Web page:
To me, charging availability is what’s going to take some time, but I think it all will happen. But as long as they don’t come with a clutch pedal, I’ll never own one. But I won’t have too. I should be able to buy gasoline for my remaining 25 (or less) years.
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C J Murray
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Re: New California classic car survey

#486 Post by C J Murray »

Martin Benade wrote: Sat Jun 08, 2024 7:33 am To me, charging availability is what’s going to take some time, but I think it all will happen. But as long as they don’t come with a clutch pedal, I’ll never own one. But I won’t have too. I should be able to buy gasoline for my remaining 25 (or less) years.
I see two religions here, "EVs are inevitable" and "real cars have clutch pedals". By religion I mean beliefs based at least as much on faith as on reality. Only certain points can be proven true while others are just predictions or uneducated inexperienced assumptions.

EVs may very well take over the market but there is no reason to think that based on current reality. The primary road block is commercial viability. Only Tesla has been able to make a profit building and selling EVs while boutique brands have failed and major traditional brands loose huge amounts of money on every EV while subsidizing the EV losses with ICE profits. This means that not only does the taxpayer subsidize this bad behavior but also the ICE buyers pay for the EV losses. EVs will only succeed when consumers demand them and currently there are no solutions to the consumer objections.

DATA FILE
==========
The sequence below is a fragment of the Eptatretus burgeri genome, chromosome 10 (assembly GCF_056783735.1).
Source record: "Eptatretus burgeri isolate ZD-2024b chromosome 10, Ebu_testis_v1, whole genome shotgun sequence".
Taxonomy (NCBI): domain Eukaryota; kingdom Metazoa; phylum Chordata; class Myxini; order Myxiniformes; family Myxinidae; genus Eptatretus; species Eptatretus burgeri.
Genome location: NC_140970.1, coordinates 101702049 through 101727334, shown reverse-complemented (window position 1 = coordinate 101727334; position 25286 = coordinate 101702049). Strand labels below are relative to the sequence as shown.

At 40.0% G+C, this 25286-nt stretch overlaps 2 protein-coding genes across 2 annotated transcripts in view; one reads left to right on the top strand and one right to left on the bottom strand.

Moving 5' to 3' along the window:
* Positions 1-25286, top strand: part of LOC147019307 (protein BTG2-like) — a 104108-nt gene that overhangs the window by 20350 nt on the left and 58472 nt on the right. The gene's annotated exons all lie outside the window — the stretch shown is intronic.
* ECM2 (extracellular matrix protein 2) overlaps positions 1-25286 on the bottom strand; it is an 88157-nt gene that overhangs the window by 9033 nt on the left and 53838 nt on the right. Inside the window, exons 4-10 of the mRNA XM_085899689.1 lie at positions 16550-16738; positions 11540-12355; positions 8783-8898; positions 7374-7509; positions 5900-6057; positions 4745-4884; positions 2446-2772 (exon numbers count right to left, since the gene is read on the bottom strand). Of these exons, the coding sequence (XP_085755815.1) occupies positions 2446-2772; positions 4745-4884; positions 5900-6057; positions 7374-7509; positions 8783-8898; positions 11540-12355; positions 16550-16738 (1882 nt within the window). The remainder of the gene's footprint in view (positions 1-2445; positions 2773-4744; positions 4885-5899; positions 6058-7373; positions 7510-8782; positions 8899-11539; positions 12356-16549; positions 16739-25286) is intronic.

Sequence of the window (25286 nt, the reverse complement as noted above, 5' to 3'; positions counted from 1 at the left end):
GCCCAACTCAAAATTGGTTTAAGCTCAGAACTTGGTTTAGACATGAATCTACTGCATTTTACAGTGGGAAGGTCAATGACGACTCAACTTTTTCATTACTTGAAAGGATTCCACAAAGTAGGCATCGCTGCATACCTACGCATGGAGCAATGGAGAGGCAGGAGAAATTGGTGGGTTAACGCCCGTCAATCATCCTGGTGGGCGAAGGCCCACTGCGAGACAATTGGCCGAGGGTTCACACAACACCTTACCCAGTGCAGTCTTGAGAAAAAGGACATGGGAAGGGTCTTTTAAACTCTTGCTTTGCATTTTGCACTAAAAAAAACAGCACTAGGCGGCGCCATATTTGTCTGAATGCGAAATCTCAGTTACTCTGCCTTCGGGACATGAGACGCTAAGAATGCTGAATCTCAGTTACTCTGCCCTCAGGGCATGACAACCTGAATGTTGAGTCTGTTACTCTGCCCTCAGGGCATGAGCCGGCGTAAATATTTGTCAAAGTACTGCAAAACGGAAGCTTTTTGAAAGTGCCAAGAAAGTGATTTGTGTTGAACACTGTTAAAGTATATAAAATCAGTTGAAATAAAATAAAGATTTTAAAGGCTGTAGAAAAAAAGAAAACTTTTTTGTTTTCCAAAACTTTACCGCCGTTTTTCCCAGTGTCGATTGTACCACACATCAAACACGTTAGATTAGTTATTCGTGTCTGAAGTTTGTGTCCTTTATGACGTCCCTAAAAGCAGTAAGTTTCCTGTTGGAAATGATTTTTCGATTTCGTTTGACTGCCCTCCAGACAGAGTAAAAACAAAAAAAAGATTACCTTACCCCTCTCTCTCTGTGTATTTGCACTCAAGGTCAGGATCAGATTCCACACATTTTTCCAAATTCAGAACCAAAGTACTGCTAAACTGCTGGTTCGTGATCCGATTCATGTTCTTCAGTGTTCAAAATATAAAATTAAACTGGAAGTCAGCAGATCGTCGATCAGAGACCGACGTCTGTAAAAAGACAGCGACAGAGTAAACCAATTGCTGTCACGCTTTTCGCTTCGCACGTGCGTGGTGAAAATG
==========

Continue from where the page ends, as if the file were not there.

As I write this the TV news reports that the EPA has just enacted a 65mpg average requirement for manufacturers. Oppressive bureaucrats never sleep.

Another common religion is the demand for a clutch pedal. Many motorheads seem to think that a DCT transmission like Porsche's PDK is barely better than a 1960's GM 2-speed Powerglide for spirited driving. The opposite is actually true. The misconception has been going on since Ferrari introduced the F1 transmissions in the late 1990's. If you are in that camp you should go to the Porsche dealership and test drive one. They are vastly superior to the clutch equipped cars in every way.
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Brian R Adams
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Re: New California classic car survey

#487 Post by Brian R Adams »

C J Murray wrote: Sat Jun 08, 2024 9:24 am As I write this the TV news reports that the EPA has just enacted a 65mpg average requirement for manufacturers.
Are you sure about that, Cliff? Politico.com wrote 22 hours ago: